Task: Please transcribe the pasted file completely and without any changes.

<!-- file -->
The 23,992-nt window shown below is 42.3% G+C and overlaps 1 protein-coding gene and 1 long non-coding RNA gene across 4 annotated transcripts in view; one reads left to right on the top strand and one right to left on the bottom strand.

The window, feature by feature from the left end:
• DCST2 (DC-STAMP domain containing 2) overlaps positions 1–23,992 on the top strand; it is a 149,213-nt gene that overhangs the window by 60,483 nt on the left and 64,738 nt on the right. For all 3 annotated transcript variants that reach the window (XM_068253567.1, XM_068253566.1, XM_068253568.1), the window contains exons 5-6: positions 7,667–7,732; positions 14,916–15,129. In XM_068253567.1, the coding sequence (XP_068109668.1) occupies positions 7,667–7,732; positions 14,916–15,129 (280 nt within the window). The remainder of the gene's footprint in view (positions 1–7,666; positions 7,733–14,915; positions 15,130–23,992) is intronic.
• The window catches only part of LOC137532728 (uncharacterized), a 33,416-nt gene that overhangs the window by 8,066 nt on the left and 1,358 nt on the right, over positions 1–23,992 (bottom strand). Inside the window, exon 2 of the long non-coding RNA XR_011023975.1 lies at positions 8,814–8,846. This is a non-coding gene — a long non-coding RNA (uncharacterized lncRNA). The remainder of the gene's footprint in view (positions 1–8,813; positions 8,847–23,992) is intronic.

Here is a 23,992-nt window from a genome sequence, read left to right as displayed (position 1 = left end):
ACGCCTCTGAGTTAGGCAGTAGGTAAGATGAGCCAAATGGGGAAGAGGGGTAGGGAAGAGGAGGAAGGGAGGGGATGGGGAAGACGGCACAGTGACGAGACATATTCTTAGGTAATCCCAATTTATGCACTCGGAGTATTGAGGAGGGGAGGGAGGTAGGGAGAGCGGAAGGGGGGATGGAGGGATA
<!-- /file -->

The 23,992-nt window shown below is 42.3% G+C and overlaps 1 protein-coding gene and 1 long non-coding RNA gene across 4 annotated transcripts in view; one reads left to right on the top strand and one right to left on the bottom strand.

The window, feature by feature from the left end:
• DCST2 (DC-STAMP domain containing 2) overlaps positions 1–23,992 on the top strand; it is a 149,213-nt gene that overhangs the window by 60,483 nt on the left and 64,738 nt on the right. For all 3 annotated transcript variants that reach the window (XM_068253567.1, XM_068253566.1, XM_068253568.1), the window contains exons 5-6: positions 7,667–7,732; positions 14,916–15,129. In XM_068253567.1, the coding sequence (XP_068109668.1) occupies positions 7,667–7,732; positions 14,916–15,129 (280 nt within the window). The remainder of the gene's footprint in view (positions 1–7,666; positions 7,733–14,915; positions 15,130–23,992) is intronic.
• The window catches only part of LOC137532728 (uncharacterized), a 33,416-nt gene that overhangs the window by 8,066 nt on the left and 1,358 nt on the right, over positions 1–23,992 (bottom strand). Inside the window, exon 2 of the long non-coding RNA XR_011023975.1 lies at positions 8,814–8,846. This is a non-coding gene — a long non-coding RNA (uncharacterized lncRNA). The remainder of the gene's footprint in view (positions 1–8,813; positions 8,847–23,992) is intronic.

Here is a 23,992-nt window from a genome sequence, read left to right as displayed (position 1 = left end):
ACGCCTCTGAGTTAGGCAGTAGGTAAGATGAGCCAAATGGGGAAGAGGGGTAGGGAAGAGGAGGAAGGGAGGGGATGGGGAAGACGGCACAGTGACGAGACATATTCTTAGGTAATCCCAATTTATGCACTCGGAGTATTGAGGAGGGGAGGGAGGTAGGGAGAGCGGAAGGGGGGATGGAGGGATA